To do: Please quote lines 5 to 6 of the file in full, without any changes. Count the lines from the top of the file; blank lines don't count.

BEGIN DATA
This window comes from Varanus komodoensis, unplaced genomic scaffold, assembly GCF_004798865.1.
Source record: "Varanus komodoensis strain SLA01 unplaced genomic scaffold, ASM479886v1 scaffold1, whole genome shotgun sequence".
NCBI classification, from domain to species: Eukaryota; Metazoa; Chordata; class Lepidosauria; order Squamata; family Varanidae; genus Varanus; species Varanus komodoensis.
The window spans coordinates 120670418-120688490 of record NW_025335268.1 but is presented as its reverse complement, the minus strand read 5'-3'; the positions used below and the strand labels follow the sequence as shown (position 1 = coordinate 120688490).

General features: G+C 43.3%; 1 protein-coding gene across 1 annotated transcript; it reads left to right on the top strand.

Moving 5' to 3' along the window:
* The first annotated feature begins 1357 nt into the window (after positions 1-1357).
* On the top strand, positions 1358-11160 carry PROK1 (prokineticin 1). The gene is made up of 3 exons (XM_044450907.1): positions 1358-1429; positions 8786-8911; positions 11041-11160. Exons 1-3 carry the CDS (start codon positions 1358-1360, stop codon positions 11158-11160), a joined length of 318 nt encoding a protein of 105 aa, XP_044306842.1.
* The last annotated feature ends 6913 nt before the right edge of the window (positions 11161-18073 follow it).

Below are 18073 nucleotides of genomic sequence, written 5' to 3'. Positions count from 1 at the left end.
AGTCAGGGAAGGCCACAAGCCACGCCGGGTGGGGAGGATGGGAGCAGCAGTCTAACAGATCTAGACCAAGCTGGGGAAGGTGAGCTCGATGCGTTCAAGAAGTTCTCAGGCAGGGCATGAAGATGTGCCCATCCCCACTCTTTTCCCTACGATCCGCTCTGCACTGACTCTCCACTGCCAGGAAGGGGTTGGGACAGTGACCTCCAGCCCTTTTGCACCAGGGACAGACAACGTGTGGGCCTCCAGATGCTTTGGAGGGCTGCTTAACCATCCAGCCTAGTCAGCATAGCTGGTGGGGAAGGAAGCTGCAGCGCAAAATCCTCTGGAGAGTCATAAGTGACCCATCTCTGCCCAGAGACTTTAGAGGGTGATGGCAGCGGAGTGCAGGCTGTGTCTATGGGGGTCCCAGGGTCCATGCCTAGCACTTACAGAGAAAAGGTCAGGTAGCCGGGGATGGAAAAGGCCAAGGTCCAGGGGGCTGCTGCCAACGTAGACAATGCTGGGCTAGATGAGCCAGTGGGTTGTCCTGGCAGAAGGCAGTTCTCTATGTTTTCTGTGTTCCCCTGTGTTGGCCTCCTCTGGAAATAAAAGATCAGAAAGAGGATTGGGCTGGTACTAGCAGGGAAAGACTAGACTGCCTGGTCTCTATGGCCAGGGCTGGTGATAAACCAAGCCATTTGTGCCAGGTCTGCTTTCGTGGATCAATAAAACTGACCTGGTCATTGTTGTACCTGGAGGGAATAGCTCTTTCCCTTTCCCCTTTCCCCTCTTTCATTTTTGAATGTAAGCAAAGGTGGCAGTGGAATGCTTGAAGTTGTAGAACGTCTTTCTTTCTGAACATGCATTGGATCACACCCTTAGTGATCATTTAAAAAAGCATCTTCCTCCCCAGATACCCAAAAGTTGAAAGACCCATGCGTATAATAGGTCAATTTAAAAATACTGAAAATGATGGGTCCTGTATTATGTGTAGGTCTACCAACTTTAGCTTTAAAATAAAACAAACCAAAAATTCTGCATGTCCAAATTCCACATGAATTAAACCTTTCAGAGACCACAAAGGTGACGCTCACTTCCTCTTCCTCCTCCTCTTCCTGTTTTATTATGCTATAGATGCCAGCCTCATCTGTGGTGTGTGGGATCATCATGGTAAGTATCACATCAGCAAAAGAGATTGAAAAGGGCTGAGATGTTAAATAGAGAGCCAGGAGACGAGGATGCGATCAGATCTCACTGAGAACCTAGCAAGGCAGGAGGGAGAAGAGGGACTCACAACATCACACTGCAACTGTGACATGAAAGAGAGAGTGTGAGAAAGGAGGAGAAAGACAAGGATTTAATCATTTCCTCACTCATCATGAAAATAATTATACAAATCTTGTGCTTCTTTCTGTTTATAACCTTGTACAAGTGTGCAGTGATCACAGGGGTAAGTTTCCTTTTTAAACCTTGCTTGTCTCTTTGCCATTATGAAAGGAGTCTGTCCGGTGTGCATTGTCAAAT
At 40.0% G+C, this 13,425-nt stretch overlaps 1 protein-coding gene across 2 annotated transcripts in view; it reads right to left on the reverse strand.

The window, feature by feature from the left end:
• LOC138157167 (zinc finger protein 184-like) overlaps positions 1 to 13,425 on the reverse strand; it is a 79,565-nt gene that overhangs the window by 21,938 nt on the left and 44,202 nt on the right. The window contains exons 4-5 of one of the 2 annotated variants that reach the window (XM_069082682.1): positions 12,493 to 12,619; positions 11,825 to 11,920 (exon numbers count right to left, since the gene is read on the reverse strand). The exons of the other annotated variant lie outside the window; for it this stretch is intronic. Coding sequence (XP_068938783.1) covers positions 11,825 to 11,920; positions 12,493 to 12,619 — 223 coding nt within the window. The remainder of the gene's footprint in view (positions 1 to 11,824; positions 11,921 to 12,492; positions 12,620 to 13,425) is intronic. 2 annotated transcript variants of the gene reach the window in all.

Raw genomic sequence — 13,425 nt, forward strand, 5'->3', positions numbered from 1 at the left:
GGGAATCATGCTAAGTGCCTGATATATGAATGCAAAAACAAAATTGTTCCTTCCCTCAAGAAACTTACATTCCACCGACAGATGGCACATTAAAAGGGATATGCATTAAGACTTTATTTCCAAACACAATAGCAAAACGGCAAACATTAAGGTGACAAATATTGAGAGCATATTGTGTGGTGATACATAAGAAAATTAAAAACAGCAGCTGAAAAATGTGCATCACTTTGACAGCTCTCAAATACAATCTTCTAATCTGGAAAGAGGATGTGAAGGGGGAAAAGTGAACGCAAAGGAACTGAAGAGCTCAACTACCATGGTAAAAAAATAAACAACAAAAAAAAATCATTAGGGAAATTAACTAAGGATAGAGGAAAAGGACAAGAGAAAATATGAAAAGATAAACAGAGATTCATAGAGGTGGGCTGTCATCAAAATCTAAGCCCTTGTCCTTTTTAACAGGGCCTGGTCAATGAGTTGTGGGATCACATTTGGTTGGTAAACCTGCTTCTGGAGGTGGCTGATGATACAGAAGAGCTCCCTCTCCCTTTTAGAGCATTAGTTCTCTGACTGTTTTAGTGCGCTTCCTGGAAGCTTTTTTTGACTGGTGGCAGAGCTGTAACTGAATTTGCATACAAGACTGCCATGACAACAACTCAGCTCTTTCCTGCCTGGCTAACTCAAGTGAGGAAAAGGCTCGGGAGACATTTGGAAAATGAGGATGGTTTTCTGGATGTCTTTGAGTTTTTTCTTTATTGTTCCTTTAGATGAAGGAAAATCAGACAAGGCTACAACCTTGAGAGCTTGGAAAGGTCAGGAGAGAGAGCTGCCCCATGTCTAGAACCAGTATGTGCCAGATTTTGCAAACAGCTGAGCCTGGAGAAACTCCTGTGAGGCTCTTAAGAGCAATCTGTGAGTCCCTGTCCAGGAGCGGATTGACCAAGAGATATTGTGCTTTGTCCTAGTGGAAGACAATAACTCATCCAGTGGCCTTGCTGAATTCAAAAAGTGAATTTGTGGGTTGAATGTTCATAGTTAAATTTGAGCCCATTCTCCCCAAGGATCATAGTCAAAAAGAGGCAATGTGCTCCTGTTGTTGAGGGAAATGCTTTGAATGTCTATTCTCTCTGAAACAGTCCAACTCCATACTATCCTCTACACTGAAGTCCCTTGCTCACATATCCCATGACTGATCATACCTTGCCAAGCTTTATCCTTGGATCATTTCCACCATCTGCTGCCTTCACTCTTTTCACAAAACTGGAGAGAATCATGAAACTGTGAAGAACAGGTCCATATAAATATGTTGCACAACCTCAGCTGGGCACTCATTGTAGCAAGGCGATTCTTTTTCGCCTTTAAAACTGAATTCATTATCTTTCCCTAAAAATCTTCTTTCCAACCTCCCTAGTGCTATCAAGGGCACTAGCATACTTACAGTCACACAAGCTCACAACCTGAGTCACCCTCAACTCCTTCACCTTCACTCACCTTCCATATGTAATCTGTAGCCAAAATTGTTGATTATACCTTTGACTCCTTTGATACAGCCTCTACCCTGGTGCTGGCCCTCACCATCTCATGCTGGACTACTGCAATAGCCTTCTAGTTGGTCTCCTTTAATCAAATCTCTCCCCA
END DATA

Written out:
General features: G+C 43.3%; 1 protein-coding gene across 1 annotated transcript; it reads left to right on the top strand.

Moving 5' to 3' along the window: